To be continued


One Comment

  1. Luntango (Degaleh Wagh, Tabaa Bung Bang Yekumofo)

    Greetings Musa Camara!

    I recall your great educative writings during the heyday of MAAFANTA.COM and have archived many.

    I always liked the objective stances you took in debate and this your comment today is a testimony to that:-

    “I feel compelled to set the record straight … more important than any … individual relationships … a dispensation where all will be able to freely and responsibly express their views on any national matter to facilitate the building of a democracy where we may all agree to disagree without being needlessly disagreeable. To nurture that culture, we should value the truth as we know and concede it to whoever – friend or foe – if we are to create a more just and fairer society”.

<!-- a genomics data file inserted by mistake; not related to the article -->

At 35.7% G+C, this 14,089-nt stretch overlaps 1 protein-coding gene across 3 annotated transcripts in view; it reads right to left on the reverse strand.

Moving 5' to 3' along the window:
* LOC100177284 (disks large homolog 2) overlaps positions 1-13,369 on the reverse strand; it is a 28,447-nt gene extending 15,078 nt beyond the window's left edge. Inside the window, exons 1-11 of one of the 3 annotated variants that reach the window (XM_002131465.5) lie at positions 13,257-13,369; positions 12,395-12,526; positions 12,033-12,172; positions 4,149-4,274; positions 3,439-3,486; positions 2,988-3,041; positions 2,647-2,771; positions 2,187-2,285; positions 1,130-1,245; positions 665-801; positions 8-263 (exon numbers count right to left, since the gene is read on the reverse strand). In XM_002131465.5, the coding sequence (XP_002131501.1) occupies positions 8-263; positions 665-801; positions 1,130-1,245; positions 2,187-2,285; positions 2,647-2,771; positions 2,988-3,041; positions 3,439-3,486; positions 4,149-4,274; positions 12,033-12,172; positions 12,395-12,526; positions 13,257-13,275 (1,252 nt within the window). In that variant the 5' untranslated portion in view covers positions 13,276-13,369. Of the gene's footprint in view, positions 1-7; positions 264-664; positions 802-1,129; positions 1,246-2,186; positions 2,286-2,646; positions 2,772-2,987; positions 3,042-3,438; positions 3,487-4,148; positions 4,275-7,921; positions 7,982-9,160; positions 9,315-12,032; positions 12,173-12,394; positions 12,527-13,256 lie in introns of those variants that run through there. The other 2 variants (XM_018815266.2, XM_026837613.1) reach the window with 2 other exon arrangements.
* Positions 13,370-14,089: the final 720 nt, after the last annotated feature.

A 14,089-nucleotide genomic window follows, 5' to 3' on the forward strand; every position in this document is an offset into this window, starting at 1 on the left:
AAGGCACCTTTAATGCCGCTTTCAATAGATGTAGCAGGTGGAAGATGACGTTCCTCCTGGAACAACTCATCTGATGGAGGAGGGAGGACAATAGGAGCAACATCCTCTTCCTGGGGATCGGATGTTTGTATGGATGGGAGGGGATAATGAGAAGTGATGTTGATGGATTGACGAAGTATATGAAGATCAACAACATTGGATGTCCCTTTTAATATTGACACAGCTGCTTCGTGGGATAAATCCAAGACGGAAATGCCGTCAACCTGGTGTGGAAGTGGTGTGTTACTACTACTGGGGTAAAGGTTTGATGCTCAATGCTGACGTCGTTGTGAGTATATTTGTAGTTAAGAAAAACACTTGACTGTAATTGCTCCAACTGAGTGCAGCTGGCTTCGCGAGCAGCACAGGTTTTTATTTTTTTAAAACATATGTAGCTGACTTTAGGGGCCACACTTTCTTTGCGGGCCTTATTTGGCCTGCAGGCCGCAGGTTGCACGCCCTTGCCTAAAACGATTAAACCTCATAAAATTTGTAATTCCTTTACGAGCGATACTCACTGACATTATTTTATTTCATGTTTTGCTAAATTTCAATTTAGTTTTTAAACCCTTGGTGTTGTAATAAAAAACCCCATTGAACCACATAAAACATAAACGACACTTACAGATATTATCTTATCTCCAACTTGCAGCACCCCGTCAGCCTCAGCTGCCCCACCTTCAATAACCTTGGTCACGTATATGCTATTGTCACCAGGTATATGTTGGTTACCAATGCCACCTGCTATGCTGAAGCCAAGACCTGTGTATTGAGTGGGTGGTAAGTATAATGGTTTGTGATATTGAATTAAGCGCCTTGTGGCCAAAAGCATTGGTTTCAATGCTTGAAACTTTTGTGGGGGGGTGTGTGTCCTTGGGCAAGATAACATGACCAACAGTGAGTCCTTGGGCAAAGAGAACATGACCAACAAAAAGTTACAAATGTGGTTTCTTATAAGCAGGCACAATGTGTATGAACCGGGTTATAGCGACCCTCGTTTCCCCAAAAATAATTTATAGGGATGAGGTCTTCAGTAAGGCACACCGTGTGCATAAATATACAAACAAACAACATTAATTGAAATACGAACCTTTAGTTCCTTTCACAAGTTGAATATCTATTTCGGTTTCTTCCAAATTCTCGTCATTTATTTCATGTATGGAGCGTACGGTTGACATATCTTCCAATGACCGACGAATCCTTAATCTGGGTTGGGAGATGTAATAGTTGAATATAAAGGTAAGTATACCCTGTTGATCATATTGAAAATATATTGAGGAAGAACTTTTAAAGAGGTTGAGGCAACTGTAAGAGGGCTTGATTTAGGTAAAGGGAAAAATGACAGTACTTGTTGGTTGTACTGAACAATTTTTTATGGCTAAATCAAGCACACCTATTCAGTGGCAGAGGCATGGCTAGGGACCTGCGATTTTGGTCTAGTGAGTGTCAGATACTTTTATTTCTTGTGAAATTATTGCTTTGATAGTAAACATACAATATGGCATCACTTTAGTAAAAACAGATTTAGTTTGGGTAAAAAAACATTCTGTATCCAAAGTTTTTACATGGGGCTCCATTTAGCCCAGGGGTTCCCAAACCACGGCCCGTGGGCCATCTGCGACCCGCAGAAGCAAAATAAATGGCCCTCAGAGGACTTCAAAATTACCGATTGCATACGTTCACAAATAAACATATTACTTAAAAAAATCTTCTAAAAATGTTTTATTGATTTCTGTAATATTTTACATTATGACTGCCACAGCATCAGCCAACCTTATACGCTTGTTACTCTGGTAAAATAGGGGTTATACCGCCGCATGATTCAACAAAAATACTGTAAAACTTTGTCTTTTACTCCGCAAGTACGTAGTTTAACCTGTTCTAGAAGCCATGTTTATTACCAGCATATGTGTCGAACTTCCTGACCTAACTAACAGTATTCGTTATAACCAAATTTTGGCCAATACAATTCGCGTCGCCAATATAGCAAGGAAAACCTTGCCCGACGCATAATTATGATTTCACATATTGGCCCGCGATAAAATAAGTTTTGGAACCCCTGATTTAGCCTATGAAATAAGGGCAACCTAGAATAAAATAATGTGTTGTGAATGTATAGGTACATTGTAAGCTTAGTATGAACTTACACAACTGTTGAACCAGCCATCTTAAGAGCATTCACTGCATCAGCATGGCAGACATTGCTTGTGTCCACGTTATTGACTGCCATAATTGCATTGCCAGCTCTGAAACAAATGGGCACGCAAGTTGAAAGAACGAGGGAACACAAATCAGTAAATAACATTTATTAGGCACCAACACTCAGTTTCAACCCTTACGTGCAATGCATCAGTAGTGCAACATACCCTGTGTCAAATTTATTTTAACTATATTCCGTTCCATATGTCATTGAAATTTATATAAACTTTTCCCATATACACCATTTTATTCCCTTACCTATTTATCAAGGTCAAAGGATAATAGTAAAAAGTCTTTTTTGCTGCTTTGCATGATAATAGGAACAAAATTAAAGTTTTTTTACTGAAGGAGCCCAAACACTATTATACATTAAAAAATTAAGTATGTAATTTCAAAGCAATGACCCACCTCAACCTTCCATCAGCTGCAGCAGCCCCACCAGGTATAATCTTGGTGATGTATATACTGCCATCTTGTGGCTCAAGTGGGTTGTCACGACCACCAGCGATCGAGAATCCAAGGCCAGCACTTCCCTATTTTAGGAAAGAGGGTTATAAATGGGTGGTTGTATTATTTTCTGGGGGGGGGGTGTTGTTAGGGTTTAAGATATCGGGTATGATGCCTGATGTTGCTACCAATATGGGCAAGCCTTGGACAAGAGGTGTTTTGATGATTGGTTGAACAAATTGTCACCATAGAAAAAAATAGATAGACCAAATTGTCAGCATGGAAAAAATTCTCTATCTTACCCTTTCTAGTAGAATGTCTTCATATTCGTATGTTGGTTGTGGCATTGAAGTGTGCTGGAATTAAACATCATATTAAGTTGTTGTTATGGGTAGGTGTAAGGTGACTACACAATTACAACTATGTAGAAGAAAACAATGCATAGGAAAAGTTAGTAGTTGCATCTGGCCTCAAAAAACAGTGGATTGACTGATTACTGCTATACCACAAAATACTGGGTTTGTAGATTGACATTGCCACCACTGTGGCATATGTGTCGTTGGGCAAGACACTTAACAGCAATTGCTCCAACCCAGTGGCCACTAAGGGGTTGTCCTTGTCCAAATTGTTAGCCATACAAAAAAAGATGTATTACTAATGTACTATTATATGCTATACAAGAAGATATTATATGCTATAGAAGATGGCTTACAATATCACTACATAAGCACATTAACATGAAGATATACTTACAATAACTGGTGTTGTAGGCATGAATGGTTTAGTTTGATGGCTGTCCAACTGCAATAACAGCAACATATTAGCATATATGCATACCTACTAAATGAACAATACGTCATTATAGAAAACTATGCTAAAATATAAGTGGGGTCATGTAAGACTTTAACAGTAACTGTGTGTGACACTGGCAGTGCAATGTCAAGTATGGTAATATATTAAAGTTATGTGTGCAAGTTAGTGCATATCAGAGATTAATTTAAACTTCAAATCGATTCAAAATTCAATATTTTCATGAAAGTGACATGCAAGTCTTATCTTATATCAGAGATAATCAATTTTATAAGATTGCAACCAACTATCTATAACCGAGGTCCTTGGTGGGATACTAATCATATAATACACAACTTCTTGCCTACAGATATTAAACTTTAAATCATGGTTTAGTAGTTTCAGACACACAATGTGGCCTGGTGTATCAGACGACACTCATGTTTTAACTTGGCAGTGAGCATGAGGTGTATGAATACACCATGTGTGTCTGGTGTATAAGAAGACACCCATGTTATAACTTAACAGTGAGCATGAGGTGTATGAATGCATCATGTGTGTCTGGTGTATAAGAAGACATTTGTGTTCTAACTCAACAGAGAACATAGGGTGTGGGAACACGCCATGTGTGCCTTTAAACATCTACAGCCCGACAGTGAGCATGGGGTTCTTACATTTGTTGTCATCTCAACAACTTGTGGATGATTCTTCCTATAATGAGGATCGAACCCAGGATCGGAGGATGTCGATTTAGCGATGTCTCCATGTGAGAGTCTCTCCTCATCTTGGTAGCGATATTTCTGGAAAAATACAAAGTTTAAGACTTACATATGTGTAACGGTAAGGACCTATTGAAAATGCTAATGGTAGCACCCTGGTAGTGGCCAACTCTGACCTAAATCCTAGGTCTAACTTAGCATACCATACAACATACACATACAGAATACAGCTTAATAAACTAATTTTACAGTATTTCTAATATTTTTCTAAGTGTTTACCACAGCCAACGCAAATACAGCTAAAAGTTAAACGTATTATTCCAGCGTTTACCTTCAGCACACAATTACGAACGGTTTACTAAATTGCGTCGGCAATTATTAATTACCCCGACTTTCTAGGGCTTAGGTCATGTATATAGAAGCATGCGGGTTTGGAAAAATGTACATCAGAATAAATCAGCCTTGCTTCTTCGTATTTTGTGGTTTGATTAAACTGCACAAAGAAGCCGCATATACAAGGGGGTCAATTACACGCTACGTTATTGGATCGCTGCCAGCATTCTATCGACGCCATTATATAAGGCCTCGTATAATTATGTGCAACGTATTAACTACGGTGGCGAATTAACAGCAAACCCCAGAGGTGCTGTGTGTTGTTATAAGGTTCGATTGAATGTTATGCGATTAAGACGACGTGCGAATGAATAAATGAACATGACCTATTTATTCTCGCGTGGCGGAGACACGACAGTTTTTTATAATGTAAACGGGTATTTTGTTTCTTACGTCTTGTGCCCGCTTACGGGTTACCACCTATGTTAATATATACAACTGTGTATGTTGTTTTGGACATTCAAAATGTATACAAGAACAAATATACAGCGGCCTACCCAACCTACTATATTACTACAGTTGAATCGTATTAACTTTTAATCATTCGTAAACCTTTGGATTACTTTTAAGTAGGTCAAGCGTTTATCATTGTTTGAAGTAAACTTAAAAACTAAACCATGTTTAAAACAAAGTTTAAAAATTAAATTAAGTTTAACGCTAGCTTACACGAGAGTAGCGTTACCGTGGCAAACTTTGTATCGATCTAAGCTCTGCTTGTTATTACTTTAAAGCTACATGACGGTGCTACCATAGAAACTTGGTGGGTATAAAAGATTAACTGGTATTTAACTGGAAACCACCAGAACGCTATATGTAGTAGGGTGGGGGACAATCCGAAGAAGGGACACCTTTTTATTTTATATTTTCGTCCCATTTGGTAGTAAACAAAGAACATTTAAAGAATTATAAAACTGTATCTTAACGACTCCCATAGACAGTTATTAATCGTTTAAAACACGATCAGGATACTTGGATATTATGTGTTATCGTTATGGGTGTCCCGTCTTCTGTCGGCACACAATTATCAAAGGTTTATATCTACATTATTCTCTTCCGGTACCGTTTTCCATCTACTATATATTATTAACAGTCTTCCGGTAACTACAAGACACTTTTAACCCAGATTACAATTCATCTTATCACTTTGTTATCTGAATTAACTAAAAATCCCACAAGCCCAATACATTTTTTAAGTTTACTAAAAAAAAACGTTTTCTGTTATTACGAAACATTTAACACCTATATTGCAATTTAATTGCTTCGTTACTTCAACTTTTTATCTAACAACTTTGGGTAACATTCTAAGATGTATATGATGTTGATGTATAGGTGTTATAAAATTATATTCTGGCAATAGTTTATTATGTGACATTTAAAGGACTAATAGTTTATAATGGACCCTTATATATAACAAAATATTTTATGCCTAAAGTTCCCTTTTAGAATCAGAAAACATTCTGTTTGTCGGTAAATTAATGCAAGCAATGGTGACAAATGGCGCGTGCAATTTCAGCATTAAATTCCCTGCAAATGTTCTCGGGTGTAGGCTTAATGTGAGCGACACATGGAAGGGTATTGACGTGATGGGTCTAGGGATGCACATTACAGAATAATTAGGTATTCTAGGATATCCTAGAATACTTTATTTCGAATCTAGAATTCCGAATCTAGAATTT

Whereas I (Dida Halake) refrain from comment on the actual incident in question, I would like to make a small observation about this your comment:

    “Mr. Sallah was not elected to the National Assembly in 1997 and … he could not possibly have been required to be on the floor of the National Assembly to take the prescribed oaths … Mr. Sallah was first elected to that body in 2002”.

    Cleary you have the facts correct here Musa, but I am just wondering: COULD MR. KORA BE CONFUSING 1997 WITH 2017 WHEN HALIFA DID BRIEFLY REFUSAL TO TAKE THE OATH?

    Message me on Facebook, Sambagate Snr. Would love to friend and read more of your stuff.